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Bouzid M.A.,University of Lille Nord de France | Hammouda O.,Research Laboratory Sport Performance Optimisation | Matran R.,Service EFR | Robin S.,Service EFR | Fabre C.,University of Lille Nord de France
PLoS ONE | Year: 2014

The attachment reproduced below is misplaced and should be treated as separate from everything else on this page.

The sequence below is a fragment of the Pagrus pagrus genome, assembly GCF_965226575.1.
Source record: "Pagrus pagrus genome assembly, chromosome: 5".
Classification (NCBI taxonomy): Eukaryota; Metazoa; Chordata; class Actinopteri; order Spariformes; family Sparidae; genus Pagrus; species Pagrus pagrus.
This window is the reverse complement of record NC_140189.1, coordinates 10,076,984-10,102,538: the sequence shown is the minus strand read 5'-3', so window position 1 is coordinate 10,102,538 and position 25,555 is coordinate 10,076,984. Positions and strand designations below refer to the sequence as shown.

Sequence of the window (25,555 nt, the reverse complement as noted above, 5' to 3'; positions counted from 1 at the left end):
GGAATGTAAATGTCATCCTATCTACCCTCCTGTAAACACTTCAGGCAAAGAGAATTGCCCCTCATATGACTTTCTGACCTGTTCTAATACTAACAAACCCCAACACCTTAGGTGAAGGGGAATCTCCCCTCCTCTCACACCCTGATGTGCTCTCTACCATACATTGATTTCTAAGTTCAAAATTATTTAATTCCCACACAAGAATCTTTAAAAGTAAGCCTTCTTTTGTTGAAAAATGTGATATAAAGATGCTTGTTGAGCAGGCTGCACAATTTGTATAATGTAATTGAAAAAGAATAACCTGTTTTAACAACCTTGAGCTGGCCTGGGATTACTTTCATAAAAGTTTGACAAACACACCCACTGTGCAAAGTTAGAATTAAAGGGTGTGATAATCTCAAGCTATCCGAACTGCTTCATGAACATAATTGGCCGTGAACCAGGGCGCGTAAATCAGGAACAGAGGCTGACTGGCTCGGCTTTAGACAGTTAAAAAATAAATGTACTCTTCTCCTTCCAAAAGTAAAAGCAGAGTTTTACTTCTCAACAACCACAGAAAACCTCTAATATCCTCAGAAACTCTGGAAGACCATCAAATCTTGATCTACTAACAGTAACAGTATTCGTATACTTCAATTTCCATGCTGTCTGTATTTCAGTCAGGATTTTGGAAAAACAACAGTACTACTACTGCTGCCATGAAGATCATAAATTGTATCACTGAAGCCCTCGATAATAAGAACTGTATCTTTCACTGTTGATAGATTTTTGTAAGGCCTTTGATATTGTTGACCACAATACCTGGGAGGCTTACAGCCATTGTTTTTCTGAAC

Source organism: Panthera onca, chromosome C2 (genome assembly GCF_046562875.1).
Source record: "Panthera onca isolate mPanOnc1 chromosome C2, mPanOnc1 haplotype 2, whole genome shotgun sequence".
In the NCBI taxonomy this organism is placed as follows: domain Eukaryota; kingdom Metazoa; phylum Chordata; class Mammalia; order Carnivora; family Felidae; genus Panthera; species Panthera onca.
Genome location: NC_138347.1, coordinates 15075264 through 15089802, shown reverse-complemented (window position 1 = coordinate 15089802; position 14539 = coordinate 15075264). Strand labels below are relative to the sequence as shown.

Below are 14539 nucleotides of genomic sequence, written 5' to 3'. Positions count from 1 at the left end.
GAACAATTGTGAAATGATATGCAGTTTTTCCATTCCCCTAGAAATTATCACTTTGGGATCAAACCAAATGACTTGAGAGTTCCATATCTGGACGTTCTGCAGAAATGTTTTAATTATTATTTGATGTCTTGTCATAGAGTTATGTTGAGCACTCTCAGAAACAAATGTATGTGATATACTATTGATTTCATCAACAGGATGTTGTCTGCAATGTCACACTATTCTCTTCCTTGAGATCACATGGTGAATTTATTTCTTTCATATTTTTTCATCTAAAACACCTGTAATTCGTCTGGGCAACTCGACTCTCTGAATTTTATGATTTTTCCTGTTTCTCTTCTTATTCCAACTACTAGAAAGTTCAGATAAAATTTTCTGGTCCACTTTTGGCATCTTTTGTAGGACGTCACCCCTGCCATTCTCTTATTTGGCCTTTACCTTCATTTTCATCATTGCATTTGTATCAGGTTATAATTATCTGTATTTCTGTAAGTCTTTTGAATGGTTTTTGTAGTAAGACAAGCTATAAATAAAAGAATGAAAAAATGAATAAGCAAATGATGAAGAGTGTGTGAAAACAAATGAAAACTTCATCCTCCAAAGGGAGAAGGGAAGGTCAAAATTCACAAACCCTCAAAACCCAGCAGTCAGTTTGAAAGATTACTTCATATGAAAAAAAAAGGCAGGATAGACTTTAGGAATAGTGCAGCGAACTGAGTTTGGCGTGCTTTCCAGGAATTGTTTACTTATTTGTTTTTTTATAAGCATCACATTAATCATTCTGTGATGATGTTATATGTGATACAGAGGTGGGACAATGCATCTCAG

Purpose: The aim of this study was to evaluate whether oxidative stress markers and biomarkers of muscle injury would be affected by aging at rest and in response to an incremental exhaustive exercise. Methods: Fifteen young (20.3±2.8 years) and fifteen older adults (65.1±3.5 years) performed an incremental cycle ergometer test to exhaustion. Before and after exercise, oxidative stress [superoxide dismutase (SOD), glutathione peroxidase (GPX), glutathione reductase (GR), ascorbic acid, α-Tocopherol, malondialdehyde (MDA)] and muscle injury [creatine kinase (CK), lactate deshydrogenase (LDH)] biomarkers were assessed. Results: At rest, there was no difference in oxidative stress markers and LDH level between the groups, however CK was significantly higher in the young group than the elderly group (p<0.05). During recovery, in comparison with resting values, a significant increase in SOD (1092±145.9 vs. 1243±98 U/g Hb), GPX (67.4±12.7 vs. 79.2±15.6 U/g Hb) and GR (6.5±0.9 vs. 7.7±0.5 U/g Hb) activities were observed only in the young group (p<0.05). MDA has increased only in the older group (0.54±0.2 vs. 0.79±0.2 μmol/l) (p<0.01). CK increased in both groups (young group: 122.5±22.2 vs. 161.9±18.7 UI/l; older group: 88.8±34.1 vs. 111.1±25.9 UI/l) (p<0.01), however LDH has increased only in the young group (400.5±22.2 vs. 485618.7 UI/l) (p<0.01) without alteration in the older group (382.8±34.1 vs. 418.5±25.9 UI/l). Conclusions: These findings indicate that aging is associated with a decrease in antioxidant efficiency and an increase in oxidative stress damage. Furthermore, older adults would not more susceptible to exercise-induced muscle injury than young people. © 2014 Bouzid et al.